Carlene Hotomoni and Iva Geddes-McNab, two of the Three Feathers walk, leave Pierre’s Point near Salmon Arm after stopping on their way to the Kamloops Indian Residential School to keep the focus on the 215 children whose graves were confirmed at the school in May. (Martha Wickett - Salmon Arm Observer)

Carlene Hotomoni and Iva Geddes-McNab, two of the Three Feathers walk, leave Pierre’s Point near Salmon Arm after stopping on their way to the Kamloops Indian Residential School to keep the focus on the 215 children whose graves were confirmed at the school in May. (Martha Wickett - Salmon Arm Observer)

Three Feathers Walk stops at Pierre’s Point with a message of hope

Walkers go to Kamloops residential school on a journey to honour, raise awareness, promote healing

Laughter and tears were prominent features of Three Feathers’ walk from Saskatchewan and Alberta to Kamloops, a walk which included being welcomed by members of the Adams Lake Band at Pierre’s Point near Salmon Arm.

Iva Geddes-McNab, 73, walked with Carlene Hotomoni, accompanied by their pilot car driver, Heather Geddes, to the Kamloops Indian Residential School in honour of the 215 children whose remains were confirmed at the grounds at the end of May this year.

Geddes-McNab, who attended federal day school, said Aug. 7 that her purpose and hope for the walk was to bring awareness about the children as well as promote healing for people.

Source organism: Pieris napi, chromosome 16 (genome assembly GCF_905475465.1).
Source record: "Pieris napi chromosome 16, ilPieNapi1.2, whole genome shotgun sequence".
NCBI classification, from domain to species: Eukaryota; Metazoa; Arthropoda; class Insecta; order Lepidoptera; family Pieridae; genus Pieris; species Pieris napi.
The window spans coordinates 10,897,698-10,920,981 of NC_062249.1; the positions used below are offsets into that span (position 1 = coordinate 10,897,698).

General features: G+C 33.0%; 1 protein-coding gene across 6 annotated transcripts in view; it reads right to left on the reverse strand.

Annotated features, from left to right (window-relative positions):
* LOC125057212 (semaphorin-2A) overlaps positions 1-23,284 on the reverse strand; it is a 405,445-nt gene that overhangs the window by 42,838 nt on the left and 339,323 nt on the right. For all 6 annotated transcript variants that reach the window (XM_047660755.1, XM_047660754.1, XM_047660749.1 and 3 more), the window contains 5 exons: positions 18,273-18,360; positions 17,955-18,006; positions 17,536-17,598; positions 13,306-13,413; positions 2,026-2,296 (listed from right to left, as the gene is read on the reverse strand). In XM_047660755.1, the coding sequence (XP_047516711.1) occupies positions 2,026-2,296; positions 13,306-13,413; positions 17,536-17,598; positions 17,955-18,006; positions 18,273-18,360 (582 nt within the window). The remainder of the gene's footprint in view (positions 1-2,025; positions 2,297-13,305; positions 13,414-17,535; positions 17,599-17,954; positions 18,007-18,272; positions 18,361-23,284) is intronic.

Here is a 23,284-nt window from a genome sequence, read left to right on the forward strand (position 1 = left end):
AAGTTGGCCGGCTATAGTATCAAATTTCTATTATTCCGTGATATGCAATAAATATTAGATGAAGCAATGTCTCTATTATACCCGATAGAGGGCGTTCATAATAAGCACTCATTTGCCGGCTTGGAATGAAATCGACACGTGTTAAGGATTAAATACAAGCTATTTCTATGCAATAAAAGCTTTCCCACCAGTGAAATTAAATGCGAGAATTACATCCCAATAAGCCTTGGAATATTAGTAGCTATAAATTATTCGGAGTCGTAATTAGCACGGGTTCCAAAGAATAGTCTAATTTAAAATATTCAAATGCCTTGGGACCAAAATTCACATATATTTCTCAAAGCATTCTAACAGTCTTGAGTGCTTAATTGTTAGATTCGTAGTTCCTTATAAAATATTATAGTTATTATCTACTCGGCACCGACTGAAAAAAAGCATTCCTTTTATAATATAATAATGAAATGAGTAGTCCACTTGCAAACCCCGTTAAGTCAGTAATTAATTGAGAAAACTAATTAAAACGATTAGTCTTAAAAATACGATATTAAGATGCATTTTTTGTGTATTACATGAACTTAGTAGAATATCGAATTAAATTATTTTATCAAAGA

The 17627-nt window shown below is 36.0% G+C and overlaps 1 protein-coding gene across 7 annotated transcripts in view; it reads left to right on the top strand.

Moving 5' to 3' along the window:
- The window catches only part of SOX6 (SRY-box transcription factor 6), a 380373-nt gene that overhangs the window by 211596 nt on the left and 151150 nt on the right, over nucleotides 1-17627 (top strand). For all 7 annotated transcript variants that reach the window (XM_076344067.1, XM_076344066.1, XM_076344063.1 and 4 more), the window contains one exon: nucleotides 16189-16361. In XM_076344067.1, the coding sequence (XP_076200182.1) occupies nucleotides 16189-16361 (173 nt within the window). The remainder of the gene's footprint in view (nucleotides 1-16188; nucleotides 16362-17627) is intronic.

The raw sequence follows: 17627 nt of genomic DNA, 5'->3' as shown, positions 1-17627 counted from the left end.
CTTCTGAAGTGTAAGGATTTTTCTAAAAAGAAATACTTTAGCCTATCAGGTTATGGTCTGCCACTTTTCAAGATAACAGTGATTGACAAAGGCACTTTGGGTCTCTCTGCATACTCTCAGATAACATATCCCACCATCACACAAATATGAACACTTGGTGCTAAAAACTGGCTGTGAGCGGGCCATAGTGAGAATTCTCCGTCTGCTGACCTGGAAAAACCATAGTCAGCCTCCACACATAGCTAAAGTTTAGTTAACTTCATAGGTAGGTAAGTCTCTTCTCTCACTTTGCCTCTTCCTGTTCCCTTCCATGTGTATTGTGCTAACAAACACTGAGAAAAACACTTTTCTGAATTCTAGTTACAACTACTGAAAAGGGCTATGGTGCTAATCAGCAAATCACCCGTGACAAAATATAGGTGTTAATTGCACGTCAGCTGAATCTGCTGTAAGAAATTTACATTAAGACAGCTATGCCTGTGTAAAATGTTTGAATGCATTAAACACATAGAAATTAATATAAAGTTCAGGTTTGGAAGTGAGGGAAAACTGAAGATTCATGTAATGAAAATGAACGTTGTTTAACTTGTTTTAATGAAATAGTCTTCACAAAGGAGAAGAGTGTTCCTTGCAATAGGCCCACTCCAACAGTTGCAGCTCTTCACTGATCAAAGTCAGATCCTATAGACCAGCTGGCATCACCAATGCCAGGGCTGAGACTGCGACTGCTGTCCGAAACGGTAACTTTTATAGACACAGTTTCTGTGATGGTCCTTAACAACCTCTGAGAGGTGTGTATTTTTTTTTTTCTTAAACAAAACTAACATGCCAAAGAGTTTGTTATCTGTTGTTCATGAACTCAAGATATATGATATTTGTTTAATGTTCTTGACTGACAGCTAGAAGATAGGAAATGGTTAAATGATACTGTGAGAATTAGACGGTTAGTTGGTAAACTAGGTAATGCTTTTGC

“I would like our people to find someone they trust to speak to, to talk to, to get at all those hidden emotions, everything that happened to them. That’s how I learned to deal with everything that happened to me,” she said, referring to counselling she’s done over 20 years.

“I believe if we keep holding on to that childhood trauma, we’re not going to be well. Let other people carry it with us, set it free.”

She doesn’t want people to forget what happened in the residential schools, but she would like them to forgive.

“We don’t have to hang onto it forever. There’s a brand new door opening for us and it’s so big that we can all fit in there together and all come out on the happy side and all just accept each other.”

The trio was provided lunch and dinner at Pierre’s Point on Aug. 7, coordinated by Coun. Joyce Kenoras of the Adams Lake Band.

At the lunch, Geddes-McNab and Hotomoni spoke of healing from trauma and of the laughter and tears they’ve shared on the walk. Ralph McBryan of the Adams Lake Band expressed his admiration for the women and their walk.

Iva and Heather are mother and daughter. George Gordon First Nation is home for them, where George Gordon Residential School once stood, closing in 1996. Hotomoni is from Carry the Kettle Nation.

Other First Nations walkers are heading to Kamloops and are expected to pass through the region in the next week.

Read more: ‘We are on a mission’: Indigenous women walking to Kamloops in honour of residential school victims

Read more: Walking Our Spirits Home from Kamloops provides path to healing


martha.wickett@saobserver.net
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residential schools

 

This sign was one on the vehicle being driven by Heather Geddes that accompanied the Three Feathers walk on their way to the Kamloops Indian Residential School on Aug. 7. (Martha Wickett - Salmon Arm Observer)

This sign was one on the vehicle being driven by Heather Geddes that accompanied the Three Feathers walk on their way to the Kamloops Indian Residential School on Aug. 7. (Martha Wickett - Salmon Arm Observer)